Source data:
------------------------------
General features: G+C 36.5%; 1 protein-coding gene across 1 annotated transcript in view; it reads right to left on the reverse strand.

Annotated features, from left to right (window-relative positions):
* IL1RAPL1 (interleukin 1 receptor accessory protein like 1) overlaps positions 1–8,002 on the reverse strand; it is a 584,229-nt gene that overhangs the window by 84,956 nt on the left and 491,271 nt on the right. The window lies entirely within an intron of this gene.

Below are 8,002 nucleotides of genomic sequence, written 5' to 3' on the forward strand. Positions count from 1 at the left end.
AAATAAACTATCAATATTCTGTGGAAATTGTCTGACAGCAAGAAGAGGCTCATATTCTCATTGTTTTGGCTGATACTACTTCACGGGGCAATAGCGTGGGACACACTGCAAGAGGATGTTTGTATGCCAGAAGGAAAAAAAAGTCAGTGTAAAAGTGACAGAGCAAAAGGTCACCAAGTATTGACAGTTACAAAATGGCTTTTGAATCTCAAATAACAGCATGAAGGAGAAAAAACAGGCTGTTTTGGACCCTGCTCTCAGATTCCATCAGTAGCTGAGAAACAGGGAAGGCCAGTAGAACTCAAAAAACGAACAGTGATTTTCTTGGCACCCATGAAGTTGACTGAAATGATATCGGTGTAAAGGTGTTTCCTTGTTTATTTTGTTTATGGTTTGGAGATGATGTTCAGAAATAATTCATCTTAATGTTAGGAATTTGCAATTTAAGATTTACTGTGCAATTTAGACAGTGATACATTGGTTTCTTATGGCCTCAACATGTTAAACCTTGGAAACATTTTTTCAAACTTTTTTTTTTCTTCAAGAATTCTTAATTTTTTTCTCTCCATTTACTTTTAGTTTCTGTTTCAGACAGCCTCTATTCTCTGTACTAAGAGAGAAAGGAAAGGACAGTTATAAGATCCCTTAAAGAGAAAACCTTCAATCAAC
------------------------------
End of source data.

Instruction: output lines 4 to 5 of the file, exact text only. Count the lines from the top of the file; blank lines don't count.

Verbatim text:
Below are 8,002 nucleotides of genomic sequence, written 5' to 3' on the forward strand. Positions count from 1 at the left end.
AAATAAACTATCAATATTCTGTGGAAATTGTCTGACAGCAAGAAGAGGCTCATATTCTCATTGTTTTGGCTGATACTACTTCACGGGGCAATAGCGTGGGACACACTGCAAGAGGATGTTTGTATGCCAGAAGGAAAAAAAAGTCAGTGTAAAAGTGACAGAGCAAAAGGTCACCAAGTATTGACAGTTACAAAATGGCTTTTGAATCTCAAATAACAGCATGAAGGAGAAAAAACAGGCTGTTTTGGACCCTGCTCTCAGATTCCATCAGTAGCTGAGAAACAGGGAAGGCCAGTAGAACTCAAAAAACGAACAGTGATTTTCTTGGCACCCATGAAGTTGACTGAAATGATATCGGTGTAAAGGTGTTTCCTTGTTTATTTTGTTTATGGTTTGGAGATGATGTTCAGAAATAATTCATCTTAATGTTAGGAATTTGCAATTTAAGATTTACTGTGCAATTTAGACAGTGATACATTGGTTTCTTATGGCCTCAACATGTTAAACCTTGGAAACATTTTTTCAAACTTTTTTTTTTCTTCAAGAATTCTTAATTTTTTTCTCTCCATTTACTTTTAGTTTCTGTTTCAGACAGCCTCTATTCTCTGTACTAAGAGAGAAAGGAAAGGACAGTTATAAGATCCCTTAAAGAGAAAACCTTCAATCAAC